Facing an uncertain future, oil and gas industry giants are expressing the need to take action and respond to the rising challenge of climate change.
Executives from some of the world’s largest oil and gas companies have agreed that the best climate mitigation strategy is a solution known as carbon capture and sequestration (CCS).
In this process, carbon waste is captured at fossil fuel plants and transported to sites where it can be stored underground, preventing harmful emissions from reaching the atmosphere.
According to the Carbon Capture and Storage Association, CCS technology can capture up to 90 percent of the carbon dioxide (CO2) emissions generated by fossil fuel use.
Time magazine reports that there was widespread support for CCS at the annual energy conference known as CERAWeek by IHS Market. Those in favor of the climate solution included Saudi Aramco CEO Amin Nasser and International Energy Agency Executive Director Fatih Birol.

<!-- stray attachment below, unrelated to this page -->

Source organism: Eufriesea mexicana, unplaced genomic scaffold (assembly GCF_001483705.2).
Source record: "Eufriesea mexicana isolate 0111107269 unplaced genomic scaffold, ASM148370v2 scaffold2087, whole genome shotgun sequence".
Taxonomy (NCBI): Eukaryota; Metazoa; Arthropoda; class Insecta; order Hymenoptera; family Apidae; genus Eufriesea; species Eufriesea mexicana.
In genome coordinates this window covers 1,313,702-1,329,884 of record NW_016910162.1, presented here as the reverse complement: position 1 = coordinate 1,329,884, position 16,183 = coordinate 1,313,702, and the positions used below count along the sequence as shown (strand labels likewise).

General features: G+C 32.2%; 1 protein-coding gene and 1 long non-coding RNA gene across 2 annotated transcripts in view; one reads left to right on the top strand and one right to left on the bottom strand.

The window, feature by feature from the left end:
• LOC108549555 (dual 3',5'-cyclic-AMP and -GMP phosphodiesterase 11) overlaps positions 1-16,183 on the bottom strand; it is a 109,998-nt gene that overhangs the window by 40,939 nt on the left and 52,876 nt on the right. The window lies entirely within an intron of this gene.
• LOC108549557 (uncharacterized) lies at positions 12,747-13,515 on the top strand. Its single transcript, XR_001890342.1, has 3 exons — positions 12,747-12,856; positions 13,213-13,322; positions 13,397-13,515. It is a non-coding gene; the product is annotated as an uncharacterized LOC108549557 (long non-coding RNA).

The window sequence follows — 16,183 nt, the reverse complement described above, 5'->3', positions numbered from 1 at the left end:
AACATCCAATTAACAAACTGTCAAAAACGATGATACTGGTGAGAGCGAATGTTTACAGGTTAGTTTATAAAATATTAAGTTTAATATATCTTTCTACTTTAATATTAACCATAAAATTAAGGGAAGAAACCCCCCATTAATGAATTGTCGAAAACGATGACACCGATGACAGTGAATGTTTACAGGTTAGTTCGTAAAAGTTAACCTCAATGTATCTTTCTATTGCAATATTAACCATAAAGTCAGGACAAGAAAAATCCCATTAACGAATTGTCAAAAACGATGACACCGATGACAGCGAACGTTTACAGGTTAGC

“The oil projections that we have, they are definitely not in line with the Paris climate goals,” Birol said at the conference. “Unless we make use of one technology which is critical for the use of fossil fuels, which is carbon capture utilization and storage.”
A bill that was passed in the United States last month includes a hefty tax credit for carbon capture and underground storage.
Critics of the technology say that it is too expensive to implement without knowing the real benefits, while some environmentalists believe that carbon capture and storage tax breaks are only promoting more oil and gas production.
Energy industry leaders attending the conference were not all completely sold on the idea of CCS technology either, but the one thing everyone did agree on is that a solution is urgently needed.
“The energy landscape is changing fast. So we must change, where change is what the world needs,” said Shell CEO Ben van Beurden.
“There may not be total unity behind the Paris Agreement any longer, but there is no other issue with the potential to disrupt our industry on such a deep and fundamental level.”
By Chrissy Sexton, Earth.com Staff Writer